After reconciliation meetings, the FIRS issued an official notice of assessment in this regard, which the Company objected to. The FIRS subsequently issued a Notice of Refusal to Amend this liability, after which the Company filed an appeal at the TAT.
A Bank set up a reward scheme (the “Programme”) for exceptional employees. The Programme entailed subsidising the interest on mortgage loans taken by qualifying employees, and therefore the Bank recognised these costs in its books. The FIRS disallowed expenses relating to the Programme.
Also, the Bank incurred legal expenses in respect of a Court of Appeal (COA) suit against the Financial Reporting Council of Nigeria (FRCN) and the National Office for Technology Acquisition and Promotion (NOTAP). The FIRS also disallowed the legal costs on the grounds that they were avoidable and were not necessarily incurred in the course of the Bank’s business. In an interesting turn of events, the Tribunal ruled in favour of the FIRS and held that the Bank was liable to the additional assessments in both instances.
On 19 October 2022, the Nigeria Startup Act was signed into law and took effect immediately. The Startup Act complements and provides a legal framework for the National Digital Economy Policy and Strategy (NDEPS) launched in 2019. The NDEPS is anchored on eight (8) pillars, i.e. Developmental Regulation, Digital Literacy and Skills, Solid Infrastructure, Service Infrastructure, Digital Services Development and Promotion, Soft Infrastructure, Digital Society and Emerging Technology and Indigenous Content Development and Adoption.
A non-resident company engages in the business of distributing satellite capacity across the globe via its communication satellites in Nigeria.
The Company entered into a contract with the Nigerian Broadcasting Corporation (NBC or the “Customer”) through a related party in Nigeria. Based on the facts presented, this arrangement was in line with a Federal Government Executive Order mandating government Ministries, Departments, and Agencies (MDAs) to include Nigerian companies as parties to contracts with foreign service providers. The also contracted an unrelated local Company to provide uplinks and transmission services to the Customer.
The FIRS took the position that the Nigerian companies created a Permanent Establishment (PE) for the Non-resident company in Nigeria. The FIRS also assessed Stamp Duties at 1% on the contract between NBC and the Non-resident company.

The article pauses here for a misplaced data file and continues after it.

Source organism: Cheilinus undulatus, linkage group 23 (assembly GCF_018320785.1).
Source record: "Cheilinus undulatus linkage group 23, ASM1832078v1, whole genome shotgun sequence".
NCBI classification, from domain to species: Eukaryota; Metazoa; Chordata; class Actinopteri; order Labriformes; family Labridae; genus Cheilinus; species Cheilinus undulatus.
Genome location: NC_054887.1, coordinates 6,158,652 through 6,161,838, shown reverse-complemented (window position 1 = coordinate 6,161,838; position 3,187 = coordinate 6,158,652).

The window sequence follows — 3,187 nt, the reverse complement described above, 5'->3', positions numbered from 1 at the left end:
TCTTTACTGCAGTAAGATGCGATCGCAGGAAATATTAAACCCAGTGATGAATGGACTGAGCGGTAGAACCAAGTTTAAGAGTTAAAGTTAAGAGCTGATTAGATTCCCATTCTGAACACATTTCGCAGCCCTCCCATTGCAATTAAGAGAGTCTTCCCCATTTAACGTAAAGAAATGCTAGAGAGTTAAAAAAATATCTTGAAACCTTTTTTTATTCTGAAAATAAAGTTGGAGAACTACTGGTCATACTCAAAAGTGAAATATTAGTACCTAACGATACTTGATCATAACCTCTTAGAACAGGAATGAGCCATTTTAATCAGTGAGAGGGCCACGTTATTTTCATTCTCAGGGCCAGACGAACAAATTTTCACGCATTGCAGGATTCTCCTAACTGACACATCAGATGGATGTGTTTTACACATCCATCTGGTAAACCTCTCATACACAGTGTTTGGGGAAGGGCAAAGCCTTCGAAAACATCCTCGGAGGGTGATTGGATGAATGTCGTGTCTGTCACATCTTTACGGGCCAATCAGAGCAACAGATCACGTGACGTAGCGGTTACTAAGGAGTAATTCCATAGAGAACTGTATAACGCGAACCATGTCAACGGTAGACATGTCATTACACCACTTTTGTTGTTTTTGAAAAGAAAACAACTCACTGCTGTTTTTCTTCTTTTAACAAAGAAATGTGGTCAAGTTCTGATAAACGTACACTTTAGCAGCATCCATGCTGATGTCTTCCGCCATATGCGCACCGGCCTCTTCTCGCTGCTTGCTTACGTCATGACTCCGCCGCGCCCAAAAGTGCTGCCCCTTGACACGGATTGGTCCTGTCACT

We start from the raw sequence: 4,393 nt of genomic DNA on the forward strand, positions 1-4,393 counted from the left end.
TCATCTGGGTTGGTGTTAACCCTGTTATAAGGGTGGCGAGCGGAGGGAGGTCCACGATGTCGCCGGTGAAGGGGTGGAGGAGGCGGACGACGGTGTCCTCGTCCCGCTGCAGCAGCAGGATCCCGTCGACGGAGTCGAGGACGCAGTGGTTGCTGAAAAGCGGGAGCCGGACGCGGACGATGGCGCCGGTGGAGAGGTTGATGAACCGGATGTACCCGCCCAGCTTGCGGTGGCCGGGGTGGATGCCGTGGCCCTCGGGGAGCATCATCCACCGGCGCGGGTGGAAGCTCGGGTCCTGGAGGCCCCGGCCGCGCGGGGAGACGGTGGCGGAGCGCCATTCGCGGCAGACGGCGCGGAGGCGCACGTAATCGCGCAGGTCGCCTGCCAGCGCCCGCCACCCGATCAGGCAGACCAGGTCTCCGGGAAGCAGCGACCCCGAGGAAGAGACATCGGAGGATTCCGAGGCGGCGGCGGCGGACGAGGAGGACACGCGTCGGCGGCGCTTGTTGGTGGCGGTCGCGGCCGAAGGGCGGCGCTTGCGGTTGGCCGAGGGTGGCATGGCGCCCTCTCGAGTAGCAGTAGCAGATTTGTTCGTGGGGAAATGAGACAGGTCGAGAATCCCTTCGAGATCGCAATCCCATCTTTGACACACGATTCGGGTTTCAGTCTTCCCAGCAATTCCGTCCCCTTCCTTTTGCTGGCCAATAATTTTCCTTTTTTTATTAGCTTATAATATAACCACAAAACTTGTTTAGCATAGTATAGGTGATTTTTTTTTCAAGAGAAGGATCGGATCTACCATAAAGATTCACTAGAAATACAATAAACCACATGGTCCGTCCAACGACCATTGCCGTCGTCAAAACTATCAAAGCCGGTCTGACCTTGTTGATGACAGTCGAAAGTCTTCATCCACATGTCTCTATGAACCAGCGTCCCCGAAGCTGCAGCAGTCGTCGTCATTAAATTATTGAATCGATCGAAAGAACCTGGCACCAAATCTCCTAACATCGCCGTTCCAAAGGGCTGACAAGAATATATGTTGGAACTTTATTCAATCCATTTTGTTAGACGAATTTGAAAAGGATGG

The Tax Appeal Tribunal (TAT) upheld the FIRS' view and ruled that the non-resident Company created a PE in Nigeria. On the other hand, the TAT held that a Non-resident Company is not liable to Stamp Duties.
In view of this judgement, Non-Resident Companies (NRCs) should pay a bit more attention to their arrangements with Nigerian companies, in executing contracts with Nigerian customers. The burden of proof is on the NRC to justify that the activities of the Nigerian company would not be deemed as creating a taxable presence in Nigeria for the NRC.
The FIRS released Guidance Notes on 28 October 2022 which set out general expectations of stakeholders regarding tax audits and investigations including timelines. These Guidelines provide a framework aimed at facilitating seamless tax audits and investigations exercises to increase trust, and reduce compliance costs.
Tax audits and investigations can be quite time, cost and resource demanding if not properly managed. It is therefore commendable that the FIRS has engaged with key stakeholders to seek input in putting together the Guidance Notes. The engagement and feedback process with relevant stakeholders should be sustained to ensure regular review of the Guidance Notes and further improvement of the audit and investigation process.
The FIRS has appointed MTN, Airtel and all money deposit Banks to collect or withhold VAT on invoices received from their vendors and remit to the FIRS effective from 1 January 2023.
Ordinarily under a VAT system, a supplier or service provider charges VAT on their invoice which is to be paid by the customer along with the price of the good or service for onward remittance to the FIRS. However, under the Withholding VAT rule, a customer is required to pay the vendor net of VAT while the VAT is remitted directly to the FIRS. Currently a similar arrangement is applicable to companies operating in the Oil & Gas sector as well as Government and their agencies.
The new excise duties on telecommunications services: What you need to know
The Federal Government of Nigeria recently announced excise duties at 5% on telecommunications services in Nigeria, as part of the 2022 Fiscal Policy Measures and Tariffs Amendments Order. This is further to recent amendments to the Customs and Excise Tariff, Etc. (Consolidation) Act which included telecommunications services provided in Nigeria, as subject to excise duties.
Although there are indications that the tax may have been suspended according to the Minister of Communications and Digital Economy, the legal process required to suspend the tax is yet to be activated or published. Therefore, from a legal perspective, the tax is still applicable and affected taxpayers need to take steps to ensure compliance.